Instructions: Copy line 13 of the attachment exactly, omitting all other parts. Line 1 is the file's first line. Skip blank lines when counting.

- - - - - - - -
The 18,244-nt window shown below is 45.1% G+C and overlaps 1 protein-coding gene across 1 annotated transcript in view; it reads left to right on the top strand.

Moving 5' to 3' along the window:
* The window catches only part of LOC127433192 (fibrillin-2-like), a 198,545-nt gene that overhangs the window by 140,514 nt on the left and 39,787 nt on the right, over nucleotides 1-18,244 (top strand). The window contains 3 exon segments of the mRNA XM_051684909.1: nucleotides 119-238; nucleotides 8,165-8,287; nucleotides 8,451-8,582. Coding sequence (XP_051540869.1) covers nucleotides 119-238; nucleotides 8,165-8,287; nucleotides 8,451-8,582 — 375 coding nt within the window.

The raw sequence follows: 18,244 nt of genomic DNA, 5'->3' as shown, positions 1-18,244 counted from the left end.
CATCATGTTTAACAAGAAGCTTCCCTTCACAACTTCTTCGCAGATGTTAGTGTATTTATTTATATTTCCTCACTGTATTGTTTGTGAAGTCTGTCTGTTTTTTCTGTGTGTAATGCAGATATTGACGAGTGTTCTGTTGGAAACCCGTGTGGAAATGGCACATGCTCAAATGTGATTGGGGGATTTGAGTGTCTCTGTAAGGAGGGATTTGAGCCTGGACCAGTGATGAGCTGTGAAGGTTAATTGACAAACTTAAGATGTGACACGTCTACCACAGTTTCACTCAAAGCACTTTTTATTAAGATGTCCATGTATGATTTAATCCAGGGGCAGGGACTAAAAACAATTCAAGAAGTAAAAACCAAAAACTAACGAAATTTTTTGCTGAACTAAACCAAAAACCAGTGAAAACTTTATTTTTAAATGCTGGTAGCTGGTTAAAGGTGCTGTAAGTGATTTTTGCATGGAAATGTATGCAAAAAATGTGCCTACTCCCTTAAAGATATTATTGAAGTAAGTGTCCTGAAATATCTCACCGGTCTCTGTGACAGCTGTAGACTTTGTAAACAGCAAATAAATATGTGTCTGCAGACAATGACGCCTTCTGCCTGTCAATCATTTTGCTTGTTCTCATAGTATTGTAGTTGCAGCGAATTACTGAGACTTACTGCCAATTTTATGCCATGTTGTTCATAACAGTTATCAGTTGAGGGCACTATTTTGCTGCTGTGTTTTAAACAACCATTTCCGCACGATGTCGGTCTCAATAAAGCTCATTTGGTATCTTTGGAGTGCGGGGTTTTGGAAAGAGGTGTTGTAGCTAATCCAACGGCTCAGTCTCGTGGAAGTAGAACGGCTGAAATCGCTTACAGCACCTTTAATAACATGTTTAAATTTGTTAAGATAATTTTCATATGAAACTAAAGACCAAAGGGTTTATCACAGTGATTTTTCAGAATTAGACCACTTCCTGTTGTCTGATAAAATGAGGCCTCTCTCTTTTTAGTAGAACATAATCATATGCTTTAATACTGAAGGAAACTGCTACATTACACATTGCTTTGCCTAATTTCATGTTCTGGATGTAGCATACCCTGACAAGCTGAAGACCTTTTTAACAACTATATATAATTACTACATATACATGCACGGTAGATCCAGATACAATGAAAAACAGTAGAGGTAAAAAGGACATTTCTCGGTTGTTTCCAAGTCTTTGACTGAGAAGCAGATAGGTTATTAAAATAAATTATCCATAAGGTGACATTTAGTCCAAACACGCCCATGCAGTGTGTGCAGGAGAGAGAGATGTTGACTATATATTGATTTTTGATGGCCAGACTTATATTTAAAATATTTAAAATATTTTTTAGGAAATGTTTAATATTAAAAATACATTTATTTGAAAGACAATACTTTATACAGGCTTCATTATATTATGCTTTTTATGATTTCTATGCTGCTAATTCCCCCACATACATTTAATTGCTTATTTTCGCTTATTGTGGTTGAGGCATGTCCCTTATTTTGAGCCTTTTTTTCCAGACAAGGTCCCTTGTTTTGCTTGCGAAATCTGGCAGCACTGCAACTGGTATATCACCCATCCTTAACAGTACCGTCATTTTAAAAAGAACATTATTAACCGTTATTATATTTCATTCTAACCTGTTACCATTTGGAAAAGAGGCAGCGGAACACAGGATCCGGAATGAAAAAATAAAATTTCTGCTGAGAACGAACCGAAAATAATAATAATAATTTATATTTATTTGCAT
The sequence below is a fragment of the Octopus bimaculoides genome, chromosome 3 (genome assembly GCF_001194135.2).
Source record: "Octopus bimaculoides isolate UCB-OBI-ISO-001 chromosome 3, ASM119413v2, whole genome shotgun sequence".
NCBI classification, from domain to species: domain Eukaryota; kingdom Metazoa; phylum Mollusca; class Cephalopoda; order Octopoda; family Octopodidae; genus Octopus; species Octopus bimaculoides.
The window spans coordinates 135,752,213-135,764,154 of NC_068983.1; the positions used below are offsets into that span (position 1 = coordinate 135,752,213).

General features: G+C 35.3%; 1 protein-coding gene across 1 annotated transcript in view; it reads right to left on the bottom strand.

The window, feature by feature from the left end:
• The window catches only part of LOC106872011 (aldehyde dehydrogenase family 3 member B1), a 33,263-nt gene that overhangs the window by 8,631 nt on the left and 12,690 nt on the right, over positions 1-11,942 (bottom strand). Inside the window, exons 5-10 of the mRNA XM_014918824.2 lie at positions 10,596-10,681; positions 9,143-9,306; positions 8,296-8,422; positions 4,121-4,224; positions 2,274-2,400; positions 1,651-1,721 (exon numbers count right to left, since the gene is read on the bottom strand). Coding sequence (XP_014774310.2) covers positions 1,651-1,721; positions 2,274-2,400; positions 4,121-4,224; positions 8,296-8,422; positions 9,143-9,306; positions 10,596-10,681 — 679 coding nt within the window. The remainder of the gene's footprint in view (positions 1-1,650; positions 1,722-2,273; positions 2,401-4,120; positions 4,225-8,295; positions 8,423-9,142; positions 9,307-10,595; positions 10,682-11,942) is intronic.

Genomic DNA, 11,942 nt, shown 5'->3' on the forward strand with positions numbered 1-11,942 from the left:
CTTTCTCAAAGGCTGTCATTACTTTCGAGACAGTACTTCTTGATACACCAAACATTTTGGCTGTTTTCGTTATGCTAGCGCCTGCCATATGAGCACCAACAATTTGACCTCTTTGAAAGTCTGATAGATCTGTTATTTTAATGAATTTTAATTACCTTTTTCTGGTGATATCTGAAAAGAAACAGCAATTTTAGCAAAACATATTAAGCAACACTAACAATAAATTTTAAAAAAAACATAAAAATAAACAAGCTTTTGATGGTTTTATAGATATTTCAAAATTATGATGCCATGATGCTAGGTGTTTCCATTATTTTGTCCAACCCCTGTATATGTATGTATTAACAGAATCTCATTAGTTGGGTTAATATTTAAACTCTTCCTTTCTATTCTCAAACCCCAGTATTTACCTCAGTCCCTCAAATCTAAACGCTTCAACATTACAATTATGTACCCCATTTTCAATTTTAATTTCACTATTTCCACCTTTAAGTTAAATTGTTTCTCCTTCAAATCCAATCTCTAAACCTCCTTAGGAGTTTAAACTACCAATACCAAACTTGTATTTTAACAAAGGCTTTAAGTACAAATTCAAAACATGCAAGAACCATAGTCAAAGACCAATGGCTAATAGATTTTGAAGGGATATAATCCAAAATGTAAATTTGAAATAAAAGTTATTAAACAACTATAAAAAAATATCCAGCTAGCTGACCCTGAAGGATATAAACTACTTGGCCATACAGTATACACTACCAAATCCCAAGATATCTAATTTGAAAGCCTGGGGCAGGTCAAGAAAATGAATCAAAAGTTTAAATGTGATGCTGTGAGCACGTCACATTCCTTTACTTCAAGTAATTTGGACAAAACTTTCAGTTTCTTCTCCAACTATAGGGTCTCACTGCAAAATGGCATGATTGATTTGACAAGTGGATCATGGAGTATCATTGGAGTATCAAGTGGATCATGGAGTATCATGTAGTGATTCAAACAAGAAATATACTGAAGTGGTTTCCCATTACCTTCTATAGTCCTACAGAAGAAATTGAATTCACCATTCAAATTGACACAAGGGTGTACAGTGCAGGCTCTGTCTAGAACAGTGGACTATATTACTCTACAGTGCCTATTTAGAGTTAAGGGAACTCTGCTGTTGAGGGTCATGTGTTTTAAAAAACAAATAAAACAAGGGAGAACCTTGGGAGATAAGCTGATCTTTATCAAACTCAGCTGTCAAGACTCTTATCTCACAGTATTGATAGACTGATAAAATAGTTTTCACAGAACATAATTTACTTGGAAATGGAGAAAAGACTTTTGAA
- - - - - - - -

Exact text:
Genomic DNA, 11,942 nt, shown 5'->3' on the forward strand with positions numbered 1-11,942 from the left: